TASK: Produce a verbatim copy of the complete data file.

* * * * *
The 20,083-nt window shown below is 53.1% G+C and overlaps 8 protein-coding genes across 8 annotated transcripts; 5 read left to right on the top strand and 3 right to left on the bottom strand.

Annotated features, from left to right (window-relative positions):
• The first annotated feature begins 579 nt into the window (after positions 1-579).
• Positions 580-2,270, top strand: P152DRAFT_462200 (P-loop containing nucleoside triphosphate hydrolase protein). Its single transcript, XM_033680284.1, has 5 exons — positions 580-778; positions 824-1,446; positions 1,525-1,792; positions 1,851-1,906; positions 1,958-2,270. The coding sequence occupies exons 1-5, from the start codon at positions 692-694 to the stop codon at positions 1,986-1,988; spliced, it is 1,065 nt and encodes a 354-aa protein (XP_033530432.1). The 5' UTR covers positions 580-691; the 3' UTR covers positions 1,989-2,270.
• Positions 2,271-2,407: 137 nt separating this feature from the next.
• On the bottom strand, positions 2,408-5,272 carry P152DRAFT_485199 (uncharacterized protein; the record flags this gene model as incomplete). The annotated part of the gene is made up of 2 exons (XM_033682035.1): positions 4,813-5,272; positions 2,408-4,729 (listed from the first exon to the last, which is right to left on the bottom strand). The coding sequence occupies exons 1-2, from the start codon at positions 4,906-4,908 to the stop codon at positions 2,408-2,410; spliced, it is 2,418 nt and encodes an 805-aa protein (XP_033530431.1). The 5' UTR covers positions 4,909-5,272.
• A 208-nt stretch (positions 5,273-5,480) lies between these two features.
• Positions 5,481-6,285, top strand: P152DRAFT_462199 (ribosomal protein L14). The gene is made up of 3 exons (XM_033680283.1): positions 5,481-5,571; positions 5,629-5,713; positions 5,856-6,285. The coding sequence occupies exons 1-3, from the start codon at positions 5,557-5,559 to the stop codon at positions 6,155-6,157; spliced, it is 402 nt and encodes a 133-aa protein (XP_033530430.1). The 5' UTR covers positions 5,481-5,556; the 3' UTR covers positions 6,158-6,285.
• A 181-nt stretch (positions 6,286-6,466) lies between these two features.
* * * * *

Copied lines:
The 20,083-nt window shown below is 53.1% G+C and overlaps 8 protein-coding genes across 8 annotated transcripts; 5 read left to right on the top strand and 3 right to left on the bottom strand.

Annotated features, from left to right (window-relative positions):
• The first annotated feature begins 579 nt into the window (after positions 1-579).
• Positions 580-2,270, top strand: P152DRAFT_462200 (P-loop containing nucleoside triphosphate hydrolase protein). Its single transcript, XM_033680284.1, has 5 exons — positions 580-778; positions 824-1,446; positions 1,525-1,792; positions 1,851-1,906; positions 1,958-2,270. The coding sequence occupies exons 1-5, from the start codon at positions 692-694 to the stop codon at positions 1,986-1,988; spliced, it is 1,065 nt and encodes a 354-aa protein (XP_033530432.1). The 5' UTR covers positions 580-691; the 3' UTR covers positions 1,989-2,270.
• Positions 2,271-2,407: 137 nt separating this feature from the next.
• On the bottom strand, positions 2,408-5,272 carry P152DRAFT_485199 (uncharacterized protein; the record flags this gene model as incomplete). The annotated part of the gene is made up of 2 exons (XM_033682035.1): positions 4,813-5,272; positions 2,408-4,729 (listed from the first exon to the last, which is right to left on the bottom strand). The coding sequence occupies exons 1-2, from the start codon at positions 4,906-4,908 to the stop codon at positions 2,408-2,410; spliced, it is 2,418 nt and encodes an 805-aa protein (XP_033530431.1). The 5' UTR covers positions 4,909-5,272.
• A 208-nt stretch (positions 5,273-5,480) lies between these two features.
• Positions 5,481-6,285, top strand: P152DRAFT_462199 (ribosomal protein L14). The gene is made up of 3 exons (XM_033680283.1): positions 5,481-5,571; positions 5,629-5,713; positions 5,856-6,285. The coding sequence occupies exons 1-3, from the start codon at positions 5,557-5,559 to the stop codon at positions 6,155-6,157; spliced, it is 402 nt and encodes a 133-aa protein (XP_033530430.1). The 5' UTR covers positions 5,481-5,556; the 3' UTR covers positions 6,158-6,285.
• A 181-nt stretch (positions 6,286-6,466) lies between these two features.